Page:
Article: Walter Gilbert Flies G-CASK North in Successful Three-part Mission

  • Image of crew from historic 1930 flight into the high Arctic with Fokker Super Universal, G-CASK

    Spring, 2015, Altitude

    Pilot lands Fokker Super Universal at Franklin site, flies to north magnetic pole and brings back aerial photos of unexplored territory

    In the late summer of 1930, Walter Gilbert, of Canadian Airways Limited, was assigned to be the pilot of a government-sponsored aerial charter into the high Arctic, a trip that covered 5,000 miles.

    Two others accompanied Gilbert. They were Major L.T. Burwash, explorer, engineer and scientist and the federal government’s investigator for the Northwest Territories, and Stan Knight, air engineer and aerial photographer.

    “My assignment to Major Burwash’s charter flight came as quite a surprise. I had just returned from an early summer trip to Fort Simpson, when, upon arrival at McMurray, information was wired from Winnipeg to the effect that this journey was to be undertaken immediately,” recalls Gilbert in his autobiography, Arctic Pilot. According to a profile on Gilbert that was published
    in the March 1, 1932, edition of Maclean’s magazine, this northern flight started on August 15 and ended on September 10.

    The trip started in Canadian Airway’s Fokker Super Universal, G-CASM, and was finished in none other than one of Canada’s iconic airplanes: G-CASK.

    The trio was on a three-part mission: One part of the assignment was to look for traces of the ill-fated Franklin expedition on King William Island; the second was to fly to the north magnetic pole and make observations of Arctic magnetic properties that might be applied to compass-dependent navigation; and, thirdly, to photograph the territory they
    flew over.

    According to Gilbert in his autobiography, the route chosen was to fly 1,000 miles north from Fort McMurray to Fort Norman and then east 400 miles across Great Bear Lake to Coppermine with stops along the way so Burwash could make some routine inspections. From Coppermine the flight path went 80 miles north to Bernard Harbour on Dolphin and Union Strait (where an unrelenting week-long gale grounded them), then about 250 miles east across the south coast of Victoria Island to Cambridge Bay, then another 250 miles east to Peterson Bay/Gjoa Haven (where they picked up Richard Finnie, a journalist and northern adventurer who was a passenger on the annual supply boat), and finally north along the western coast of the Boothia Peninsula to Cape Adelaide, the site of the north magnetic pole in 1930.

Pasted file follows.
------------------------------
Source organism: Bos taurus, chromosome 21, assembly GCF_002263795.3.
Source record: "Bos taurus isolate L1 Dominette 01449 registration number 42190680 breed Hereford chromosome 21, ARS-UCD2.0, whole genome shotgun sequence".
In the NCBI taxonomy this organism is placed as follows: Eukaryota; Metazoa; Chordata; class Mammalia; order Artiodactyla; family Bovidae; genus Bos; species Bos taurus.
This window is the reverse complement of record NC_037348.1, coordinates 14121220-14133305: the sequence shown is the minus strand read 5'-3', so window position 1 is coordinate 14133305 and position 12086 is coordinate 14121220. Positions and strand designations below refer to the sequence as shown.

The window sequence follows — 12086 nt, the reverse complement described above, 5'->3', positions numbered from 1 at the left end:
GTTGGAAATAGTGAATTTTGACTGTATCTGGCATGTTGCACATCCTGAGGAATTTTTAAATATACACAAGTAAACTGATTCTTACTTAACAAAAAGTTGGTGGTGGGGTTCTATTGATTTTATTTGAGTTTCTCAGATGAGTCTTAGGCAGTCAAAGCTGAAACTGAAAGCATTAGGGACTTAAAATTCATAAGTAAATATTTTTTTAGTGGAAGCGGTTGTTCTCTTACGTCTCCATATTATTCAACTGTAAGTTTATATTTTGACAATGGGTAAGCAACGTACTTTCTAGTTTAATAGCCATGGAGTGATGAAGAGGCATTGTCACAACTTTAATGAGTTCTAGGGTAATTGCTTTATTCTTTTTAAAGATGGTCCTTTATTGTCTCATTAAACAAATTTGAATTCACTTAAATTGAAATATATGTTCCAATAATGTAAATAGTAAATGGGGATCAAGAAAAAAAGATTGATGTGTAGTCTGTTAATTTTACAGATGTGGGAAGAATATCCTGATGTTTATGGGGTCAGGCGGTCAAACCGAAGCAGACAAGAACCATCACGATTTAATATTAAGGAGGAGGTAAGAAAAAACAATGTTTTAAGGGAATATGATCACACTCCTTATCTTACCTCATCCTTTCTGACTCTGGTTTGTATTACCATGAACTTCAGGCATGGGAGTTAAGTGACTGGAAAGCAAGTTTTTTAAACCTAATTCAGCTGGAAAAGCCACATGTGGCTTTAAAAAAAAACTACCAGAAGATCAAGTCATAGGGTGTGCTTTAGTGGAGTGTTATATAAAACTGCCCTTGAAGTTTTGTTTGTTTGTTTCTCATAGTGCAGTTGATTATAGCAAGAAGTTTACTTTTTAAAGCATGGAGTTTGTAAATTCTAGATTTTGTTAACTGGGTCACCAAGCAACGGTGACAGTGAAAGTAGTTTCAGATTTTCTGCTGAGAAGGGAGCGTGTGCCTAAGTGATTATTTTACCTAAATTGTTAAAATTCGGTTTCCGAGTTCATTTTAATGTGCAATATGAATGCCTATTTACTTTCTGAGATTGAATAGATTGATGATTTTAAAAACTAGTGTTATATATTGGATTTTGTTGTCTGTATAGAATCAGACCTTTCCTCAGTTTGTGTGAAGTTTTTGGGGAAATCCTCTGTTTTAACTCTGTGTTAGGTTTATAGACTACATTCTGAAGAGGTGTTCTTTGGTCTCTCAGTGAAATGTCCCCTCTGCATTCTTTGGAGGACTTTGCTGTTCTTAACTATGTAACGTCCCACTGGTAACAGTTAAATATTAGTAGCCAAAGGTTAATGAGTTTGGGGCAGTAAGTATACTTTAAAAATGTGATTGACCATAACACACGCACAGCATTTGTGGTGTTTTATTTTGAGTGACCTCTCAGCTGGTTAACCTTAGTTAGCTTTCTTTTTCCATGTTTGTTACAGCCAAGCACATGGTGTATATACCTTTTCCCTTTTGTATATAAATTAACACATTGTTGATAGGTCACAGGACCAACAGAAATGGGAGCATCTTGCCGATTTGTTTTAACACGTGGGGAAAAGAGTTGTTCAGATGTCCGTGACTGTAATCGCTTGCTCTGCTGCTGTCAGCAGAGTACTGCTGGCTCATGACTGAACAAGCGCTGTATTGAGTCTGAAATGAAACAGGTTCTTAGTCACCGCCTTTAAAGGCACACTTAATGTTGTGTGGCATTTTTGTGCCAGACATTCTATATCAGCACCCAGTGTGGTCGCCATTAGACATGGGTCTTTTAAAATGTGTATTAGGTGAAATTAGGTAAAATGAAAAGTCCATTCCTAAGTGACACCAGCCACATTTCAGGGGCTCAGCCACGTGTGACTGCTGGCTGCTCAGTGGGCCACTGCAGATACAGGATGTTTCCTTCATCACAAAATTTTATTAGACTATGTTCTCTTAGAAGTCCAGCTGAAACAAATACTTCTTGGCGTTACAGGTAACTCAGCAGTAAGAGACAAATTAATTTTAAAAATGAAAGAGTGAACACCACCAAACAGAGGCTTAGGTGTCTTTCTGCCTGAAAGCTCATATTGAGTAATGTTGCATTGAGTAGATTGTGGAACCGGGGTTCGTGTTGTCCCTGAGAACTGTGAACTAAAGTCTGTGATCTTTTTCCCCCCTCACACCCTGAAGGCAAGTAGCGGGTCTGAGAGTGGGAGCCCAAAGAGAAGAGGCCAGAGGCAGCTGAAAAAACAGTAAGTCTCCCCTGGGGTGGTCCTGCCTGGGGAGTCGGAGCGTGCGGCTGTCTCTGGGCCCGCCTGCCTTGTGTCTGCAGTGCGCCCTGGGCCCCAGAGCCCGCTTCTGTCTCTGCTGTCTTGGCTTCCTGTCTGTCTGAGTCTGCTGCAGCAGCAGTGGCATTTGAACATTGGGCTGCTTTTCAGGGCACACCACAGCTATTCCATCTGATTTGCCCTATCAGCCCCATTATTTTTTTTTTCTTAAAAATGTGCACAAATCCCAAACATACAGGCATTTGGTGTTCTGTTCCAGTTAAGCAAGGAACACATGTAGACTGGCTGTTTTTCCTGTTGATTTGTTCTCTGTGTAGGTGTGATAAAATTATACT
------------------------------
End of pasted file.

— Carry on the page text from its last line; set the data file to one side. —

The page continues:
Daring? Not really

    This expedition by Gilbert, Burwash and Knight into the Arctic was an amazing achievement in that they were flying a Fokker Super Universal into a vast uncharted area guided only by a magnetic compass, a device known to be progressively unreliable when flying north. The Winnipeg Free Press published an article on August 8, 1930, under headline, “Aviator to Undertake Daring Trip to North,” that said the flight will go “over the forbidden Barrenlands, over ice-dotted channels of the Arctic Sea, and finally to the north magnetic pole, situated on the rocky coast of the Boothia Peninsula, a region never before visited by an airman. Pilot W.E. Gilbert, of Western Canada Airways, will undertake one of the most difficult flights in the history of aviation when he leaves the McMurray, Alberta, seaplane base on a special charter trip next Friday morning.”

    Burwash and Gilbert both dismissed the danger. In an article published in Maclean’s about three months after the northern trip, the magazine says Burwash described it as “the least notable of six expeditions into the Arctic… it was a pleasure jaunt entailing little hardship, on which he enjoyed his grapefruit every morning, and yet 400 miles of the trip was flown over heavy, surging floe ice, where motor trouble would have meant death.” For his part, Gilbert was quoted in a 1932 Maclean’s magazine profile: “it was a long way from being the hardest trip I’ve experienced, but it was the most satisfying. On a couple of occasions we had trouble with ice forming on the wing, but the only really uncomfortable time we spent was the week in Bernard Harbour. The wind blew for seven full days…” In an understatement, Gilbert was quoted in the Edmonton Journal as saying that they had ventured into a region “where the accuracy of the best existing charts coupled with the fallibility of the magnetic compass, due to the proximity of the north magnetic pole, has hitherto rendered navigation extremely dangerous.”